Countries: Germany, Netherlands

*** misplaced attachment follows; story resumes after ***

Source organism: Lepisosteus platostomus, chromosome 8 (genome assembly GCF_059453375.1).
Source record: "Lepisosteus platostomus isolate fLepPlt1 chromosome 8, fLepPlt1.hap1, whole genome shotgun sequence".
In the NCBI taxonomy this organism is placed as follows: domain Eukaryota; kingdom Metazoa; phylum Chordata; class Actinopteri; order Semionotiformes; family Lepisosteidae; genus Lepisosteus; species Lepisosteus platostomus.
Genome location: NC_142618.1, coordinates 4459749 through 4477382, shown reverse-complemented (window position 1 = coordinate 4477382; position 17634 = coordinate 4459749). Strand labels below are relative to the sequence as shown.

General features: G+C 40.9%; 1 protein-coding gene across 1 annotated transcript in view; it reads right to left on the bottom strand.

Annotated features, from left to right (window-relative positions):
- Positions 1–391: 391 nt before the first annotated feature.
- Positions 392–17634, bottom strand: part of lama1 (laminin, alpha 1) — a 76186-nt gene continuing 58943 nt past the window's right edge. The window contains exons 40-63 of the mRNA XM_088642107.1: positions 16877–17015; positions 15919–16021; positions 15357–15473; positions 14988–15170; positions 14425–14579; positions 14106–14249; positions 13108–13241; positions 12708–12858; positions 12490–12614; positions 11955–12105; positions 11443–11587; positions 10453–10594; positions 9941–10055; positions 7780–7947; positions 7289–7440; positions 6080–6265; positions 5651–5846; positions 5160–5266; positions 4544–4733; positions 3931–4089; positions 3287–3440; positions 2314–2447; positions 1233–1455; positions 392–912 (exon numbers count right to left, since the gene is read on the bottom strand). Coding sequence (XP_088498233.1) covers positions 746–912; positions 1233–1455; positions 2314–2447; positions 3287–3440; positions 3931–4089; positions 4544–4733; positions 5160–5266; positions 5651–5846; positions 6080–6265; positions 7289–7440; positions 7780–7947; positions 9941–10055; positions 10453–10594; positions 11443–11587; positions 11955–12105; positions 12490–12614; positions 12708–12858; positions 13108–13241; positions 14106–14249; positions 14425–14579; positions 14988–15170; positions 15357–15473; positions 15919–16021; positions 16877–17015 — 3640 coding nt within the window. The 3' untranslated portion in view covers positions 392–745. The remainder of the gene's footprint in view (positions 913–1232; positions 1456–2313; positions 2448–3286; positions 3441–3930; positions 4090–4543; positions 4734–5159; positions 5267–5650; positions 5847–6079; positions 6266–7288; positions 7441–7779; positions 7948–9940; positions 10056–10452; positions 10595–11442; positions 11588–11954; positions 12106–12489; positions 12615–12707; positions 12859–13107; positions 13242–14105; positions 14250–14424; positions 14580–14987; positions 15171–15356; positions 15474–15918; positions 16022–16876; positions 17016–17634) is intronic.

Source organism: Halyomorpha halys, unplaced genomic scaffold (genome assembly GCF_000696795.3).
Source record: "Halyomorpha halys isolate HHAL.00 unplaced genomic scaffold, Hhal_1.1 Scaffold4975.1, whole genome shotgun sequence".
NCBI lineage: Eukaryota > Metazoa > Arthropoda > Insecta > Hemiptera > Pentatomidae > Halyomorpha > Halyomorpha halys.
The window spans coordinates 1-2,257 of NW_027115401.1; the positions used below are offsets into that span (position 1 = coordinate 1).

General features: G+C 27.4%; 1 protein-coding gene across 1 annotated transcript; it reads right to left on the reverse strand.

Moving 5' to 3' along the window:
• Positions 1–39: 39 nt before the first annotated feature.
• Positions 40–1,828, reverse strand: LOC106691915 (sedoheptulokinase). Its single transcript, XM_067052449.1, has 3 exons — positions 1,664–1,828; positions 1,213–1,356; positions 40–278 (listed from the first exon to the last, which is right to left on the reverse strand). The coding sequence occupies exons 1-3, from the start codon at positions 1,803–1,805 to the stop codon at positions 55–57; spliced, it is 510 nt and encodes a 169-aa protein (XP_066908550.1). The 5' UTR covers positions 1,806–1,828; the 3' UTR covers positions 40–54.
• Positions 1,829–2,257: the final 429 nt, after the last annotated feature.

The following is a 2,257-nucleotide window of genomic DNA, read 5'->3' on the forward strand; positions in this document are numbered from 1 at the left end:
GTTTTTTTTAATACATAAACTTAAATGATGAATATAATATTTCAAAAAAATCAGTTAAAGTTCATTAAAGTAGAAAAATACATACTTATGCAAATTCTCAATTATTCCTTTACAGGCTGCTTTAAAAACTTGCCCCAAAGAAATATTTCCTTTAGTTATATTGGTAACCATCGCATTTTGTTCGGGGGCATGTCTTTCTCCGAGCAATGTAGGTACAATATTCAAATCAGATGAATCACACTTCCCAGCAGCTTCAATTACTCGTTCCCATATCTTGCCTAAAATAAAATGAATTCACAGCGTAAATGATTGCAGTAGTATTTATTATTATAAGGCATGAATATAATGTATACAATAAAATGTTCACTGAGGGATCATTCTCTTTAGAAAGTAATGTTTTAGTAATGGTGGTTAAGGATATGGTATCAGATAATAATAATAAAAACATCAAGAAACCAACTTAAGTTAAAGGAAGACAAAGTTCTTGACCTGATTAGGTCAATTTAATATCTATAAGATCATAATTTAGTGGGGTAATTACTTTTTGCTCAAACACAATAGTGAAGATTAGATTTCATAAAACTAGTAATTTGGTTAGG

The COVID-19 pandemic has disrupted everyday living and social practices, prompting questions of whether more sustainable consumption patterns are emerging and the likelihood of their long-term retention. To examine these questions, we apply a practice-based approach to a quantitative study of COVID-driven practice changes in the domains of food, material consumption, housing, and mobility conducted in four global North countries (Germany, Italy, Japan, and the United States). We discuss the trends emerging from our analysis from a sustainability perspective and address the role of social practice elements – materials, meanings, competences – in the establishment and discontinuation of sustainable consumption practices. Observed sustainability gains in specific practices and domains (such as a decrease in material consumption and more sustainable food practices and diets), may be offset by other practices, particularly a renewed desire for air travel and larger housing. The uptake and lock-in of sustainable practices are driven by a combination of meaning and material-related practice elements such as the alignment with interests and personal values; the availability of labor, energy, or time; and the ability to routinize practices. However, new policies to support emerging lifestyle shifts, as well as the development of businesses catering to and encouraging low-impact practices, may ultimately determine the formation of a more sustainable “new normal.” We also reflect on the strengths and limitations of using quantitative research methods in studies of sustainable consumption informed by social practice theories.